A few months after my fourth son was born, my in-laws came to visit so that I could get “some” sleep and my other sons could get some much-needed one-on-one attention. As always, Grandma Catherine and Grandpa Richard brought a car full of activities for the boys. There were supplies for a teddy bear picnic, books from their travels out West, toys that used to be Daddy’s and last but certainly not the least, there were three brightly colored kites shaped liked parrots.
“Oooh! Oooh! Take out the kites Grandma, take out the kites!” they squealed.
Even though my oldest was five at the time, for whatever reason, my boys had yet to fly a kite. As Grandma and Grandpa started unwrapping the kites, my boys’ eyes widened and widened until I swore they were going to pop right out of their sweet, little heads.
“You know boys, Grandpa used to fly lots of kites with your daddy when he was just your size. He’s an expert kite flyer. He knows all the tricks,” said my mother-in-law lovingly. She put her hands on Grandpa’s shoulders and gently turned him towards the front lawn. Placing the kite strings in his hands, and showing a mix of both hope and worry, she said, “Here Richard take the strings and show the boys how to fly a kite.”
Her worry stemmed from the fact that my father-in-law had been diagnosed with Alzheimer’s a few months prior to that visit and everyday talked less and got more easily confused. Some days he remembered how to do basic things, other days not so much. We always hoped his memory would work though because we all desperately wanted to create as many “interactive” memories as we could before well, before we couldn’t. My father-in-law took the strings and started to walk forward, my boys following in a perfect little (miraculous) straight line.
There was just the perfect amount of wind that day; not so much the kite got swept away and not so little that it just kept nose-diving to the ground. With few words spoken, Grandpa successfully (phew) taught the boys to fly their kites. As they ran around the yard laughing and squealing, their parrots watching from above, Grandpa stood next to me watching with the biggest, grin ever. He spoke not a word to me, but he need not have. His proud and joyful smile said it all.
That moment was everything that kite-flying should be: beautiful, joyful, peaceful.
Not one or two days later, as I brought the recycling out to the garage, my feet got all tangled in the tails of the kites and I became so frustrated that I picked the kites up and threw them into the recycling bin, along with everything else. “ARGH! I knew we didn’t have room for these things; they are just more hassle than they are worth,” I said grumpily and rather “Grinch” like. The next day, my boys asked for their kites because they wanted to fly them one last time with Grandpa before he and Grandma drove home.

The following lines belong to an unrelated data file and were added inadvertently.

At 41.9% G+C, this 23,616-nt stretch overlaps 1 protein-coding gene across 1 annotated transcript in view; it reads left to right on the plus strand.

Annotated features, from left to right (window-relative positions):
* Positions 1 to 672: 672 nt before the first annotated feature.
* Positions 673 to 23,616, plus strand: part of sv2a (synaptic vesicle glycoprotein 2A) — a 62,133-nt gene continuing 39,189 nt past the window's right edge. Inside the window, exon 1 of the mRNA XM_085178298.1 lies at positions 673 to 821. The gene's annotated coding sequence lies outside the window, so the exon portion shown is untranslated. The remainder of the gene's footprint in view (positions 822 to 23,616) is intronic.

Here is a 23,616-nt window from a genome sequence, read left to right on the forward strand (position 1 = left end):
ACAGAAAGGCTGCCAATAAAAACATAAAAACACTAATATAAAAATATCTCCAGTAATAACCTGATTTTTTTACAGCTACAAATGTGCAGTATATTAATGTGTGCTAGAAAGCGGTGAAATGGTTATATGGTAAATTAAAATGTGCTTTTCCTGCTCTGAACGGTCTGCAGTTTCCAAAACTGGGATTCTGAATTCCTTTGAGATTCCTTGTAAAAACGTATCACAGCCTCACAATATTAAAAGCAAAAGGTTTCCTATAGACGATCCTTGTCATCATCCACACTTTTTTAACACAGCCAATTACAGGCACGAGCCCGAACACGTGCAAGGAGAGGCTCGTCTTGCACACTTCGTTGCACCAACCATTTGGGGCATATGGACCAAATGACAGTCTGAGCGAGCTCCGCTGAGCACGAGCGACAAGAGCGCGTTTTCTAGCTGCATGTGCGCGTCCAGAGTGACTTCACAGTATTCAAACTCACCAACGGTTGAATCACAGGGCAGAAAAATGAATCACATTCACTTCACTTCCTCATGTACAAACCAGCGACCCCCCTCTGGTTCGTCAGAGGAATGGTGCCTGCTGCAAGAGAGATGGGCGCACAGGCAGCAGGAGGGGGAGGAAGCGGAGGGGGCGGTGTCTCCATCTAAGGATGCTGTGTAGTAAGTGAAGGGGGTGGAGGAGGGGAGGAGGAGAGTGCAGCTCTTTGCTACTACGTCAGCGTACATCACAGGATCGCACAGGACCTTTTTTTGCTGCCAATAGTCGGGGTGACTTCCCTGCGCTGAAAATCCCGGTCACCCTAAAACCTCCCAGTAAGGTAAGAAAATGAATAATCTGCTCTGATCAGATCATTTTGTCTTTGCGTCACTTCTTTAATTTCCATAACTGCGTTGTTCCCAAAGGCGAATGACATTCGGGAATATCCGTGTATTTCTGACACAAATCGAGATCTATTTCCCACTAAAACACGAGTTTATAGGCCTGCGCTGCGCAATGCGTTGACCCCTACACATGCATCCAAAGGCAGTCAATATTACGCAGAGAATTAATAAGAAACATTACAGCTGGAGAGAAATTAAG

“Where are the kites?” they excitedly asked me.
“Oh, I don’t know. They must have gotten lost?” I said, feeling really crappy inside as I saw the sadness take over their eyes. “I’m sorry, guys. Why don’t you have another teddy bear picnic with Grandma and Grandpa?” My answer and I were total disappointments. Sigh. Luckily for me, this story hadn’t crossed my mind once until a few weeks ago.
While shopping at the toy store one day, my boys had spotted some huge parrot kites and insisted I buy them. Being the more relaxed, “yes, let’s go fly a kite today and forget the to-do list” person that The Orange Rhino Challenge helped me to become, I joyfully bought them and we immediately hit the park because the wind really was quite perfect. I am so grateful that I said, “yes” that moment for the afternoon of kite flying was one of the most incredible afternoons I had had with my boys in a while.
We all ran around together for at least an hour, laughing and smiling as we successfully got the kites up and learned how to make them do all sorts of tricks. Seeing their faces light up when they did it on their own, hearing them scream, “Mommy, LOOK! LOOK! Look how high my kite is,” and “Mommy, I do it! I do it!” and “Mommy, this is soooo much fun!” just melted my heart. I was so incredibly present and focused at that moment that I readily absorbed every single belly laugh and squeal. In fact, I had such fun that afternoon that according to my husband, I told him not once, not twice, but three times in the same night how much fun I had that day flying the kites with the boys. I guess I couldn’t contain my enthusiasm and joy; it was just that awesome of an afternoon.